Melting glass requires a lot of energy, which means that process temperatures of 1600 °C and more are necessary in a glass melting furnace, depending on glass quality. In conventional plants, these high temperatures are usually obtained by the combustion of natural gas with strongly pre-heated air. Air pre-heat temperatures may reach up to 1400 °C in regenerator furnaces which, in combination with near-stoichiometric combustion in the furnace, often lead to high emissions of nitrous oxides (NOx). The glass industry is therefore very much interested in technologies which reduce NOx formation in the furnace itself, as secondary measures to filter NOx from the flue gas are expensive.
Oxy-fuel is one possible approach to achieve this: air is substituted by almost pure oxygen as the oxidizer, thus providing high flame temperatures while eliminating the main source of nitrogen in the system. This is different from oxy-fuel combustion in power plants where the main focus is to facilitate CCS by replacing combustion air with a mixture of recirculated flue gas and oxygen.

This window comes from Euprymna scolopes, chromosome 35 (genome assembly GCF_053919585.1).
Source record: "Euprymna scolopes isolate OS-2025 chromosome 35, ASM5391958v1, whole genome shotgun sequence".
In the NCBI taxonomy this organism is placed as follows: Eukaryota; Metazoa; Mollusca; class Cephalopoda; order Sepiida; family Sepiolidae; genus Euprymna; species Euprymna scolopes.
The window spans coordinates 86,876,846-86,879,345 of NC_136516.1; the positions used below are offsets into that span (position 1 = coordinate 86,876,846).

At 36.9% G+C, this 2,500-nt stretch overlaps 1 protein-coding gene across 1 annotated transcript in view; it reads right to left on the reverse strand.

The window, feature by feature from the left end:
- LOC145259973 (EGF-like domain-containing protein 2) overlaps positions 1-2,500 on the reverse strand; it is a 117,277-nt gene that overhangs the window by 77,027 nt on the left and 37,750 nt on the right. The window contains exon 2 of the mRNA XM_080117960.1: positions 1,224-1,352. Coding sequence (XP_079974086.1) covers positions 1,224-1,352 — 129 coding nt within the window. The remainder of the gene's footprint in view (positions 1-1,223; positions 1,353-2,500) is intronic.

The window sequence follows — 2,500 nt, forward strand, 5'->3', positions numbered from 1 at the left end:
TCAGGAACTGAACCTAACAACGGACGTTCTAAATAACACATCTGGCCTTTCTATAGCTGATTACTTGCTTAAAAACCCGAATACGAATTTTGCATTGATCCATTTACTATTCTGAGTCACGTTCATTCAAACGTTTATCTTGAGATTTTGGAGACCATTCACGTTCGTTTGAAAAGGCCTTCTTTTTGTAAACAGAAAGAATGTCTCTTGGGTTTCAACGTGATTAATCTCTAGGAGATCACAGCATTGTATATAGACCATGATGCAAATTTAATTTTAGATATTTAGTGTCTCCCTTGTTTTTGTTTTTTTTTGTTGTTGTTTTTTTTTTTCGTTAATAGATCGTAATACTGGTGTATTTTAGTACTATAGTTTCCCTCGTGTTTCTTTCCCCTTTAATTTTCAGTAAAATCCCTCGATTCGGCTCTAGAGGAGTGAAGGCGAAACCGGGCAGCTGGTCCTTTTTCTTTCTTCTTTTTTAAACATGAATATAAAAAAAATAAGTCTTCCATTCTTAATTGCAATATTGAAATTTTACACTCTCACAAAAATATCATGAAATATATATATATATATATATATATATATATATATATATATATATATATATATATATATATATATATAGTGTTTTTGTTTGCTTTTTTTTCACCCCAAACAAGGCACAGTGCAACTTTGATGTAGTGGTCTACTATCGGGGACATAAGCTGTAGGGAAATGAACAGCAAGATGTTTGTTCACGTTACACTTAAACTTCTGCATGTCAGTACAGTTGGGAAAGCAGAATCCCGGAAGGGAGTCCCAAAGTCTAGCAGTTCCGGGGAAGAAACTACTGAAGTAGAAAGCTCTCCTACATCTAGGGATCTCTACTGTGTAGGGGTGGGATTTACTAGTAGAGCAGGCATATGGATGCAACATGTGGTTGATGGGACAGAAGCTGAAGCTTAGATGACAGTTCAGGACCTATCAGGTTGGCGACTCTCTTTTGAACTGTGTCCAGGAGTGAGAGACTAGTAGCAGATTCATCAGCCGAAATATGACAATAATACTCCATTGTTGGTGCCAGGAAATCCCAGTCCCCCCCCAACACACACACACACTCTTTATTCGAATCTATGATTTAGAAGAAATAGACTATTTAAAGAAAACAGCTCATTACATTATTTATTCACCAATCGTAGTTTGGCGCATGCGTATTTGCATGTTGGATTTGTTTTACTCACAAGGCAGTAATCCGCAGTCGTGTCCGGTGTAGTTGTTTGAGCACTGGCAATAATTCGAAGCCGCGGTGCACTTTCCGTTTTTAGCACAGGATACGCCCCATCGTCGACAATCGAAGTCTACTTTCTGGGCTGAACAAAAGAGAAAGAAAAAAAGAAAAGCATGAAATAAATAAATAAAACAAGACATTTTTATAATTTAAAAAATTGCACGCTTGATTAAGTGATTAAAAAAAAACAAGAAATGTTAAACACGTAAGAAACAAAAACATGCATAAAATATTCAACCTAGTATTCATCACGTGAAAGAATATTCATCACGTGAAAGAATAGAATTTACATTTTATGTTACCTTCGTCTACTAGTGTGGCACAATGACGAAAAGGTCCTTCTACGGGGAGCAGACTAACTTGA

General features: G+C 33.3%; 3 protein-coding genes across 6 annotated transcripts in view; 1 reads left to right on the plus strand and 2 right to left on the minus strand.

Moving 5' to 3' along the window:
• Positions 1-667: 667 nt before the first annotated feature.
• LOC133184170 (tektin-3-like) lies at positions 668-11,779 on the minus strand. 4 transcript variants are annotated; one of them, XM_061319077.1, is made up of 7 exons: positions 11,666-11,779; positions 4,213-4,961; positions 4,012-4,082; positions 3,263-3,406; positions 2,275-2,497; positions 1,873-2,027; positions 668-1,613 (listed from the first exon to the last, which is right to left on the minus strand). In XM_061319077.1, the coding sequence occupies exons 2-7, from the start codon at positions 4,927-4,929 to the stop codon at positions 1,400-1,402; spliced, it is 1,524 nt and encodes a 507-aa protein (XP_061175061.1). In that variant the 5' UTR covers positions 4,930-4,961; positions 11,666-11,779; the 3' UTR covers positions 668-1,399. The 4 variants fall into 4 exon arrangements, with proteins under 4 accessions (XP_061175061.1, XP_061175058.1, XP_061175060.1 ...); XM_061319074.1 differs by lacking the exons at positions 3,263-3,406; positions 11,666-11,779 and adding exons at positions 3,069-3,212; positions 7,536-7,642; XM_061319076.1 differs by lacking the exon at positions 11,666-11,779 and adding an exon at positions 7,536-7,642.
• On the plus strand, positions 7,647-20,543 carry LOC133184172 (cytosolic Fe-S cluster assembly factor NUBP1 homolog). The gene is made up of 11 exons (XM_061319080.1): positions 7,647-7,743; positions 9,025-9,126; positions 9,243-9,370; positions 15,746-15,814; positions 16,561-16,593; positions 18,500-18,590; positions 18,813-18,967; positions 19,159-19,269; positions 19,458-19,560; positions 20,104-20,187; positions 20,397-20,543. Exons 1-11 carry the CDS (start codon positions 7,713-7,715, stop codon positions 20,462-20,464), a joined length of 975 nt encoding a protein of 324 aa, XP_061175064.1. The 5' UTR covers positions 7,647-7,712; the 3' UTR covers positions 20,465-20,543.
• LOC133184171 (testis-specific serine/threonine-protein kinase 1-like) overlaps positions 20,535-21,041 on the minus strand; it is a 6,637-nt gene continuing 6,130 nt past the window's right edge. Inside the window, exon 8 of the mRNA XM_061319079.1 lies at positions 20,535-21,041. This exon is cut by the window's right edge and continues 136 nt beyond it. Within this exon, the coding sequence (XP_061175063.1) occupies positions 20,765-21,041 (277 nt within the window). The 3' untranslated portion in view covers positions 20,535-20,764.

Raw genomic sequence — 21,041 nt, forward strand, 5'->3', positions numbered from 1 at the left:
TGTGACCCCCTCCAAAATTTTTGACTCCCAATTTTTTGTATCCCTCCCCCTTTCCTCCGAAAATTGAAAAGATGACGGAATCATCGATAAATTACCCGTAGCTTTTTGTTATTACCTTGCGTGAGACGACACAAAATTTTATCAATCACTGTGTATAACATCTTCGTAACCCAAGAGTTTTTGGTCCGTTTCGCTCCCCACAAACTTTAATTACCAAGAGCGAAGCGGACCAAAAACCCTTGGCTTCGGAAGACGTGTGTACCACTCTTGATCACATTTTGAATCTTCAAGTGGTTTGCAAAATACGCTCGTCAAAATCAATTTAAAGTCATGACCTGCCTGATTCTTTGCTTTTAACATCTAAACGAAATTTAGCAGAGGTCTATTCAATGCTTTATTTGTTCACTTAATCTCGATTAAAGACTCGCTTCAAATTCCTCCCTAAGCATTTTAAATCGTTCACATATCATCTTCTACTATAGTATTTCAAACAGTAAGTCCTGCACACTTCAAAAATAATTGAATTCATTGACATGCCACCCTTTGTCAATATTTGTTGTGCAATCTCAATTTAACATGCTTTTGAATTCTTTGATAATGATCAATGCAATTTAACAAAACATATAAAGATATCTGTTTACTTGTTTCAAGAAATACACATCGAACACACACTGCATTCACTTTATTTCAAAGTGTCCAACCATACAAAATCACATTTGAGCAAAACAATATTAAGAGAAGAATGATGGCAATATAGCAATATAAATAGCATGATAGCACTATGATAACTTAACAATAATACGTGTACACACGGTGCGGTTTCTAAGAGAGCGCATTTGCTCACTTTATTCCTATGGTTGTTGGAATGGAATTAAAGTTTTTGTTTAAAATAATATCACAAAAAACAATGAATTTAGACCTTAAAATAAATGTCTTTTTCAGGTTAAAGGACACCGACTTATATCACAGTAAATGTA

There are many oxy-fuel glass melting furnaces already in operation, but most of these are based on conventional air-fired furnace designs. In the course of a recent research project, Gas- und Wärme-Institut Essen e. V. (GWI) investigated the use of oxy-fuel combustion in such furnaces in order to provide improved design criteria for purpose-built oxy-fuel glass melting furnaces by both experimental and numerical means. The comparison of the simulation and measurement results shows, however, that many combustion models commonly used in CFD codes seem to be unable to adequately describe oxy-fuel combustion. Only a numerically expensive EDC approach yields a reasonable agreement with the experiments, though at a significantly increased numerical effort. Further research is necessary to provide a means with which oxy-fuel combustion processes can be modelled accurately at reasonable numerical cost.